• A key point for me is that many of the remote technologies in use or development today rely on being able to track people’s movement and behaviours and, in practice, that can – and does – very easily lead to some serious breaches to people’s rights to a private life as well as putting dignity and autonomy at serious risk. We are alarmed at how little attention providers seem to pay to these issues – in fact I’d go as far as to say in telecare they were mostly oblivious to the risks.
  • The Health Select Committee also raises concerns about this issue. They emphasised that while technology can facilitate things like robotics and telecare, this has to be balanced against people’s right to privacy. They recommended that privacy and confidentiality policies and protocols should be developed, implemented and audited when new technologies are introduced.
    • They said that: It is essential that a balance between the use of technology and the continuation of human contact is an important element in any such judgement. Furthermore, evaluation needs to take account of the qualitative benefits for users and carers over time.

 

  • I don’t want to rain on robotic’s parade – I really don’t. Anything that can play a positive role should be welcomed.
  • But, we do have to be realistic about what it can achieve and, more important still, we need to recognise that there are no quick fixes to the challenge of building a social care system capable of addressing the needs of an ageing population.
  • Rather, we need a serious debate about the value we place on social care and the willingness – on the part of both government and the public – to invest in social care as a positive public policy resource.
  • And we must do this in an environment where we know that the reality of social care at the moment is that, if anything, overall provision is in decline and local authorities are deserting families who require their support

 

The debate continues…

  • On our Facebook and Twitter feeds…
  • In our March 2016 Newsletter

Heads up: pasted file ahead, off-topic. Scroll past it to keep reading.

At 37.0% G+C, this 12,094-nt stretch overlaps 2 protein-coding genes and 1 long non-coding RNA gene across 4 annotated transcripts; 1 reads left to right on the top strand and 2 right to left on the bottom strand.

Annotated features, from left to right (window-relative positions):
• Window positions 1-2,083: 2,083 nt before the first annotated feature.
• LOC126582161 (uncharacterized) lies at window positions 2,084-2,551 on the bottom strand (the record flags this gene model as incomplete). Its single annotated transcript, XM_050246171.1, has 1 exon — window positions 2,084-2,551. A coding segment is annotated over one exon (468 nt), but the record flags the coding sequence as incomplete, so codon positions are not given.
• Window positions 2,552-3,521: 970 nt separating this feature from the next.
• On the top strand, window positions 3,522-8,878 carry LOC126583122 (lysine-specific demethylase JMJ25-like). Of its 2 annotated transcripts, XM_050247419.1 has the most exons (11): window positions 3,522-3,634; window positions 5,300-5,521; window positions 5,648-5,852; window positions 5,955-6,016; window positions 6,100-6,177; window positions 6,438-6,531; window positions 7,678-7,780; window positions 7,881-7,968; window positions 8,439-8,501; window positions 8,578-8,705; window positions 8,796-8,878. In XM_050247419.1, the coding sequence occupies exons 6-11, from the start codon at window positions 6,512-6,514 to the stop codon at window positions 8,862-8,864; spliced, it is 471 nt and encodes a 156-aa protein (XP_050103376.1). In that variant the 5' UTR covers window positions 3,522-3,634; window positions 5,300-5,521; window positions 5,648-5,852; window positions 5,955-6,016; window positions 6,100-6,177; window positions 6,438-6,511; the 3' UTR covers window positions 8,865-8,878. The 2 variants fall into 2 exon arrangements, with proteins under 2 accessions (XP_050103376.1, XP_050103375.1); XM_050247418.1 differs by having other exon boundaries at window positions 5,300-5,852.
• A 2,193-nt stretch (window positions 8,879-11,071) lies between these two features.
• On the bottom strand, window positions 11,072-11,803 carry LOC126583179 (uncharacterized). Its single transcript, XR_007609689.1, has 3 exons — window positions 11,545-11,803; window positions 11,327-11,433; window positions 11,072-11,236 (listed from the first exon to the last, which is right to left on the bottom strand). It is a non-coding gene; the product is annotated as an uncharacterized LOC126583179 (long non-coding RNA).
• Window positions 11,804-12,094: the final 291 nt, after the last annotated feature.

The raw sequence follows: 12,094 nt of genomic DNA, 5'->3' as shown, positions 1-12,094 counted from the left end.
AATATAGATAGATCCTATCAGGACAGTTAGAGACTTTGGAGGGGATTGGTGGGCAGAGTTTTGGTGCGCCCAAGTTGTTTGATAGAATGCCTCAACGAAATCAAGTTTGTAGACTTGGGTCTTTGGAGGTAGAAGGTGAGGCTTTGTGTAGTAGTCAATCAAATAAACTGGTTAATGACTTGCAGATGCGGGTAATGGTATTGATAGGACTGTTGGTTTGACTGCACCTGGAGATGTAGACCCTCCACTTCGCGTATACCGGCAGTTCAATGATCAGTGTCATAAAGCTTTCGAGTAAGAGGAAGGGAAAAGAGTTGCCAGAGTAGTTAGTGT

Click to listen highlighted text! SPECTRUM Attended a Debate: ” Can Robots be Caregivers?” at the Winchester Science Centre on 9th Feb 2016 Home»News and events»News»SPECTRUM Attended a Debate: Can Robots be Caregivers? at the Winchester Science Centre on 9th Feb 2016 A debate to discuss how the future of autonomous robotics could revolutionise the care system. The National Health Service and our private care providers need more support than ever to supply the demand for care, could robots be the answer? But, can robots really show the compassion needed for human care?   SPECTRUM’s Chief Executive puts our view on this important debate: Can Robots be Care Givers? Ian Loynes – Chief Executive, SPECTRUM CIL 9th Feb 2016   SPECTRUM’s general stance: Welcome any technology that enables user choice and control and Independent Living Concern that any move to robotic provision of care is likely to be driven by a cost saving agenda, rather than for quality of care or user preference. Disabled People are concerned that ethical and human rights aspects of this debate are not receiving enough consideration. Finally, the care recipients (users) of this brave new world are likely to be largely excluded from the discussion   I’d like to focus on following issues, from perspective of Disabled People:   Pros: Robots don’t go sick, don’t need holiday cover and don’t cause HR problems – or could they! Intimate personal care can be embarrassing and undignified – Robots to support toilet needs for example Robots could reduces certain risks – safeguarding, abuse, theft, language barriers Real opportunities to empower and enable to individual to compensate for some impairment barriers (communication aids, memory aids, visual aids, for me – exoskeletons!) It will happen (and already has – iPad, Labour saving aids, communication aids)   Cons: May well be Imposed on people – often the most vulnerable with least voice The care giver will often be the only human the user sees – social isolation is already the most common ‘unmet need’ – robots could make this worse. This would not be good for people who are already socially isolated or people whose conditions actively benefit from interactions with others; ie Alzheimers. What is the Motive?: Likely to be seen as a “cheaper option” by local authorities looking to save money?   Ethical considerations: In our experience (i.e. telecare debate) ethical and human rights issues often receive scant attention. For instance: Who is responsible if the robot or software goes wrong or breaks or causes damage/death? – these events will happen. Who is in control? The care recipient, the local authority or the manufacturer? The main challenge in creating robotic care givers is the problem of programming a machine with a reliable set of ethics. A robot will have to make complicated decisions regarding its users on a daily basis (particularly for nursing care). Since its function will involve giving advice that will determine the health/welfare of human beings, it will need to have an ethical system that will allow it to properly carry out functions while treating users with respect. For example, if a robot is programmed to remind its users to take their medicine, it needs to know what to do if the user refuses. On one hand, refusing the medicine will harm the user. On the other hand, the user may be refusing for a number of legitimate reasons that the robot may not be aware of. For instance, if the user feels ill after taking the medicine, then insisting on administering the medicine may turn out to be harmful. These scenarios are everyday situations that humans navigate with ease. The human brain can assess a situation not only based on data that it directly receives through its senses, but it can also logically process other signs, such as the look of a person or the intonation of a response. If there is not enough data to make a decision, a human can figure out which questions to ask in order to receive more information.   A key point for me is that many of the remote technologies in use or development today rely on being able to track people’s movement and behaviours and, in practice, that can – and does – very easily lead to some serious breaches to people’s rights to a private life as well as putting dignity and autonomy at serious risk. We are alarmed at how little attention providers seem to pay to these issues – in fact I’d go as far as to say in telecare they were mostly oblivious to the risks. The Health Select Committee also raises concerns about this issue. They emphasised that while technology can facilitate things like robotics and telecare, this has to be balanced against people’s right to privacy. They recommended that privacy and confidentiality policies and protocols should be developed, implemented and audited when new technologies are introduced. They said that: It is essential that a balance between the use of technology and the continuation of human contact is an important element in any such judgement. Furthermore, evaluation needs to take account of the qualitative benefits for users and carers over time.   I don’t want to rain on robotic’s parade – I really don’t. Anything that can play a positive role should be welcomed. But, we do have to be realistic about what it can achieve and, more important still, we need to recognise that there are no quick fixes to the challenge of building a social care system capable of addressing the needs of an ageing population. Rather, we need a serious debate about the value we place on social care and the willingness – on the part of both government and the public – to invest in social care as a positive public policy resource. And we must do this in an environment where we know that the reality of social care at the moment is that, if anything, overall provision is in decline and local authorities are deserting families who require their support   The debate continues… On our Facebook and Twitter feeds… In our March 2016 Newsletter   Share this: on Twitter on Facebook on Google+